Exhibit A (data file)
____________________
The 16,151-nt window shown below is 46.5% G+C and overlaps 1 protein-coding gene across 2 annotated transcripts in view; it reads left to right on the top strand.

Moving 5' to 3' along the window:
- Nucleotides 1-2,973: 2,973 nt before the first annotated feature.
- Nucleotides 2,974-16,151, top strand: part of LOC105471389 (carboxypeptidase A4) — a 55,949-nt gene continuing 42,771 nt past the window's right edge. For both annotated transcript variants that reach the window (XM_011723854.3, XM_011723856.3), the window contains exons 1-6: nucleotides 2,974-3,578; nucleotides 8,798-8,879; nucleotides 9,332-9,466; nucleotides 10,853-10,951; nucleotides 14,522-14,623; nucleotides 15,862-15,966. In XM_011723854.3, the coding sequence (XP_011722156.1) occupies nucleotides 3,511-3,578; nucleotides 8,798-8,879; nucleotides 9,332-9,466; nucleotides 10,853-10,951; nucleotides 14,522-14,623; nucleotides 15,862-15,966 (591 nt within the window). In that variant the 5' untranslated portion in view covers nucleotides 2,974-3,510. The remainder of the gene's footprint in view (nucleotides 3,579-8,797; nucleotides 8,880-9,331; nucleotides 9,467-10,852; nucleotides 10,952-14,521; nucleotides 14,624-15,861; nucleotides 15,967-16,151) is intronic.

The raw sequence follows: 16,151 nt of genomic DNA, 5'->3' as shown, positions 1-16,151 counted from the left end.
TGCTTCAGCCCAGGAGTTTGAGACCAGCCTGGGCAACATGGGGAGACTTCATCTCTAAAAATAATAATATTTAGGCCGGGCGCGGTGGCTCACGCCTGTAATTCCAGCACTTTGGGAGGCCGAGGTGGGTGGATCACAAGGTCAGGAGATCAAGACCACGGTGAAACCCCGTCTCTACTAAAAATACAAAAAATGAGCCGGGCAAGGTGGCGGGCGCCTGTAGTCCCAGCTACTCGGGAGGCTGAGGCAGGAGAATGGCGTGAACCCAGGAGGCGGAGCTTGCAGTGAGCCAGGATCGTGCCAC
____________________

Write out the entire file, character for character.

The 16,151-nt window shown below is 46.5% G+C and overlaps 1 protein-coding gene across 2 annotated transcripts in view; it reads left to right on the top strand.

Moving 5' to 3' along the window:
- Nucleotides 1-2,973: 2,973 nt before the first annotated feature.
- Nucleotides 2,974-16,151, top strand: part of LOC105471389 (carboxypeptidase A4) — a 55,949-nt gene continuing 42,771 nt past the window's right edge. For both annotated transcript variants that reach the window (XM_011723854.3, XM_011723856.3), the window contains exons 1-6: nucleotides 2,974-3,578; nucleotides 8,798-8,879; nucleotides 9,332-9,466; nucleotides 10,853-10,951; nucleotides 14,522-14,623; nucleotides 15,862-15,966. In XM_011723854.3, the coding sequence (XP_011722156.1) occupies nucleotides 3,511-3,578; nucleotides 8,798-8,879; nucleotides 9,332-9,466; nucleotides 10,853-10,951; nucleotides 14,522-14,623; nucleotides 15,862-15,966 (591 nt within the window). In that variant the 5' untranslated portion in view covers nucleotides 2,974-3,510. The remainder of the gene's footprint in view (nucleotides 3,579-8,797; nucleotides 8,880-9,331; nucleotides 9,467-10,852; nucleotides 10,952-14,521; nucleotides 14,624-15,861; nucleotides 15,967-16,151) is intronic.

The raw sequence follows: 16,151 nt of genomic DNA, 5'->3' as shown, positions 1-16,151 counted from the left end.
TGCTTCAGCCCAGGAGTTTGAGACCAGCCTGGGCAACATGGGGAGACTTCATCTCTAAAAATAATAATATTTAGGCCGGGCGCGGTGGCTCACGCCTGTAATTCCAGCACTTTGGGAGGCCGAGGTGGGTGGATCACAAGGTCAGGAGATCAAGACCACGGTGAAACCCCGTCTCTACTAAAAATACAAAAAATGAGCCGGGCAAGGTGGCGGGCGCCTGTAGTCCCAGCTACTCGGGAGGCTGAGGCAGGAGAATGGCGTGAACCCAGGAGGCGGAGCTTGCAGTGAGCCAGGATCGTGCCAC